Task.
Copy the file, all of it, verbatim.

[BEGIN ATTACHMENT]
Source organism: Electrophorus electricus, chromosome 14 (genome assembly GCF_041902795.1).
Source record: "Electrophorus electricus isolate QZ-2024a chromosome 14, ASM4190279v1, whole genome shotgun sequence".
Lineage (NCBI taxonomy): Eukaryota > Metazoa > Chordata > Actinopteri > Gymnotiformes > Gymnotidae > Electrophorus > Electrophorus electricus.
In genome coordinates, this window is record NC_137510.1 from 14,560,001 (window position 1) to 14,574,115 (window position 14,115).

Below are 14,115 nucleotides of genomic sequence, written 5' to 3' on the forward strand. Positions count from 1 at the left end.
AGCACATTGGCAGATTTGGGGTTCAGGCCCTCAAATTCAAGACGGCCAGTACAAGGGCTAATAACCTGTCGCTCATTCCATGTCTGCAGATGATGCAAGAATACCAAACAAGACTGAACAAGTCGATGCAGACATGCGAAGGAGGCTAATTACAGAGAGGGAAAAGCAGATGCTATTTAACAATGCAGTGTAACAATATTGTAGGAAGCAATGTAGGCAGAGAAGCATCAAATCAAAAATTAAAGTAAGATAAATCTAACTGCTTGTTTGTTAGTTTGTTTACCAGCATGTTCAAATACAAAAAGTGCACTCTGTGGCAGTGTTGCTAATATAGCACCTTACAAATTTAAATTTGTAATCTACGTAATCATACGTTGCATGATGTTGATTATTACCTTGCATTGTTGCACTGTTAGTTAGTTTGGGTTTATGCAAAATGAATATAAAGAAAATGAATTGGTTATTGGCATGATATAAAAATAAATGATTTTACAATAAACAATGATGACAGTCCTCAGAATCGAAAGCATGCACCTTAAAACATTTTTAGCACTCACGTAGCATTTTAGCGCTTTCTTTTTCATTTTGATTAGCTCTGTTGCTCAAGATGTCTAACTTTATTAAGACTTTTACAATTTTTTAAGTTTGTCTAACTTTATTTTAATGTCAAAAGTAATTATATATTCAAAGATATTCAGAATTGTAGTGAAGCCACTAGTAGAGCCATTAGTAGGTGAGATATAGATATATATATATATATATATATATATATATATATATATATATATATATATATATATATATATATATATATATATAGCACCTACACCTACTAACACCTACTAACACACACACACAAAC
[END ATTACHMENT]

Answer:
Source organism: Electrophorus electricus, chromosome 14 (genome assembly GCF_041902795.1).
Source record: "Electrophorus electricus isolate QZ-2024a chromosome 14, ASM4190279v1, whole genome shotgun sequence".
Lineage (NCBI taxonomy): Eukaryota > Metazoa > Chordata > Actinopteri > Gymnotiformes > Gymnotidae > Electrophorus > Electrophorus electricus.
In genome coordinates, this window is record NC_137510.1 from 14,560,001 (window position 1) to 14,574,115 (window position 14,115).

Below are 14,115 nucleotides of genomic sequence, written 5' to 3' on the forward strand. Positions count from 1 at the left end.
AGCACATTGGCAGATTTGGGGTTCAGGCCCTCAAATTCAAGACGGCCAGTACAAGGGCTAATAACCTGTCGCTCATTCCATGTCTGCAGATGATGCAAGAATACCAAACAAGACTGAACAAGTCGATGCAGACATGCGAAGGAGGCTAATTACAGAGAGGGAAAAGCAGATGCTATTTAACAATGCAGTGTAACAATATTGTAGGAAGCAATGTAGGCAGAGAAGCATCAAATCAAAAATTAAAGTAAGATAAATCTAACTGCTTGTTTGTTAGTTTGTTTACCAGCATGTTCAAATACAAAAAGTGCACTCTGTGGCAGTGTTGCTAATATAGCACCTTACAAATTTAAATTTGTAATCTACGTAATCATACGTTGCATGATGTTGATTATTACCTTGCATTGTTGCACTGTTAGTTAGTTTGGGTTTATGCAAAATGAATATAAAGAAAATGAATTGGTTATTGGCATGATATAAAAATAAATGATTTTACAATAAACAATGATGACAGTCCTCAGAATCGAAAGCATGCACCTTAAAACATTTTTAGCACTCACGTAGCATTTTAGCGCTTTCTTTTTCATTTTGATTAGCTCTGTTGCTCAAGATGTCTAACTTTATTAAGACTTTTACAATTTTTTAAGTTTGTCTAACTTTATTTTAATGTCAAAAGTAATTATATATTCAAAGATATTCAGAATTGTAGTGAAGCCACTAGTAGAGCCATTAGTAGGTGAGATATAGATATATATATATATATATATATATATATATATATATATATATATATATATATATATATATATATATATATATATAGCACCTACACCTACTAACACCTACTAACACACACACACAAAC